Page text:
DNA Talks

DNA evidence has transformed the American judicial system. It has brought elusive criminals to justice, and has also exonerated many innocent women and men, including Harris County’s Michael Anthony Green. Green was recently exonerated by DNA evidence after spending over 27 years in prison.

Convicted at age 18, Green served more than 27 years for the 1983 rape of a Houston woman. After failed appeals, Green, through his counsel, was allowed post-conviction DNA testing. Green’s sample, compared with DNA found on the victim’s jeans, excluded him as a perpetrator. The testing, however, lead to three new suspects who confessed to the crime. Now 45, Green is a free man.

Green is not alone when it comes to DNA exoneration in Harris County. From 2003 to 2010, Allen Porter, Ernest Sonnier, Gary Richard, Richardo Rachell, Ronald Taylor, George Rodriquez and Josiah Sutton were all cleared of rape or sexual assault convictions by post-conviction DNA evidence. None served longer than Green, but seven of the nine served a decade or more behind bars for crimes they didn’t commit.

Since it was first used in the late 1980s, DNA testing has revolutionized criminal investigations, especially those involving rape and sexual assault. In investigating these crimes, DNA can be obtained from anything an assailant touches or his or her body fluids, such as blood, hair and urine. The FBI notes that the number of rapes reported nationally has dropped, and experts attribute the decline to DNA’s use in identifying suspects. States like New York reported that arrests in rape and sexual assault cases rose dramatically (from 40 percent to 70 percent) after the increased use of DNA testing through rape kits.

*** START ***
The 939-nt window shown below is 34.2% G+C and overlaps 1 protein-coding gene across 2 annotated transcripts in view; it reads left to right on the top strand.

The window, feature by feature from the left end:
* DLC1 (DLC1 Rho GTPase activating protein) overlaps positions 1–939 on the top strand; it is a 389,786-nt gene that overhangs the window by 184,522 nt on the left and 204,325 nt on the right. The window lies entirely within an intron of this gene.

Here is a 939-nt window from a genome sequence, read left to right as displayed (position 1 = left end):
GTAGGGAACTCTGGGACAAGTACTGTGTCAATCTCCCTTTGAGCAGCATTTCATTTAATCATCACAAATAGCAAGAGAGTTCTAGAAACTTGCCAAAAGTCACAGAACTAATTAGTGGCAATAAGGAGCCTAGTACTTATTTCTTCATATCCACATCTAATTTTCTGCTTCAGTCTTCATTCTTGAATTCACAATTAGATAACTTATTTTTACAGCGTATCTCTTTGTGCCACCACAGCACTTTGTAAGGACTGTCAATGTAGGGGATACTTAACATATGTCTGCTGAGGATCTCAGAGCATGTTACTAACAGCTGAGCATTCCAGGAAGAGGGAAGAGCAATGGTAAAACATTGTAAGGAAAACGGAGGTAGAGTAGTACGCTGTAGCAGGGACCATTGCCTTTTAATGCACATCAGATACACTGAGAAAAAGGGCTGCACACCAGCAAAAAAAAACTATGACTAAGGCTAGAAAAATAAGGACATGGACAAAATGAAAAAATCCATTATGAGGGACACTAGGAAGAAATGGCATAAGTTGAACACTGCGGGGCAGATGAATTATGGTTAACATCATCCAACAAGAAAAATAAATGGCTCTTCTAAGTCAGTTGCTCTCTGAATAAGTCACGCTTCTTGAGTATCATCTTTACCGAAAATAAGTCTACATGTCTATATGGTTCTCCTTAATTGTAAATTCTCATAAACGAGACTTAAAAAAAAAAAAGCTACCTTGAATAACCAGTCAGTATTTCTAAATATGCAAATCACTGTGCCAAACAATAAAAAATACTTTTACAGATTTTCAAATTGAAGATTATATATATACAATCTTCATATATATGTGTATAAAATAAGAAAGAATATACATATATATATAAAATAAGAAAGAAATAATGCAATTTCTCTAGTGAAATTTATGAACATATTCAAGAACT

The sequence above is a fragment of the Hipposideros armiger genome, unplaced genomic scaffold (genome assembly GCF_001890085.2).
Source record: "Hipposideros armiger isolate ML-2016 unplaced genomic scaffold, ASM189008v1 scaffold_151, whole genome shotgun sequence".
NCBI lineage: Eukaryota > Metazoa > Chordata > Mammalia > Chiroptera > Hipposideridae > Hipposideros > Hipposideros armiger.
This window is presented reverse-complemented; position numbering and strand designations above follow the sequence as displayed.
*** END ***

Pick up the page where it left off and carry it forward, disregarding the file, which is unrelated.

While DNA has created a technological boon for law enforcement, it has been a source of controversy for Harris County officials. In 2002, the Houston Police Department Crime Lab was the center of controversy, which resulted in the review of 1,300 convictions and 377 DNA retests. Years after the scandal, an independent review of the crime lab found contaminate DNA samples in the lab, case work mistakes and four cases of fraudulent test results in 2007. As of the end of 2009, nearly 4,000 rape kits and over 1,000 requests for DNA testing remain backlogged.

Having an efficient regional criminal lab will be key for Harris County law enforcement. Through this and timely DNA testing, confidence in the legal system can be restored.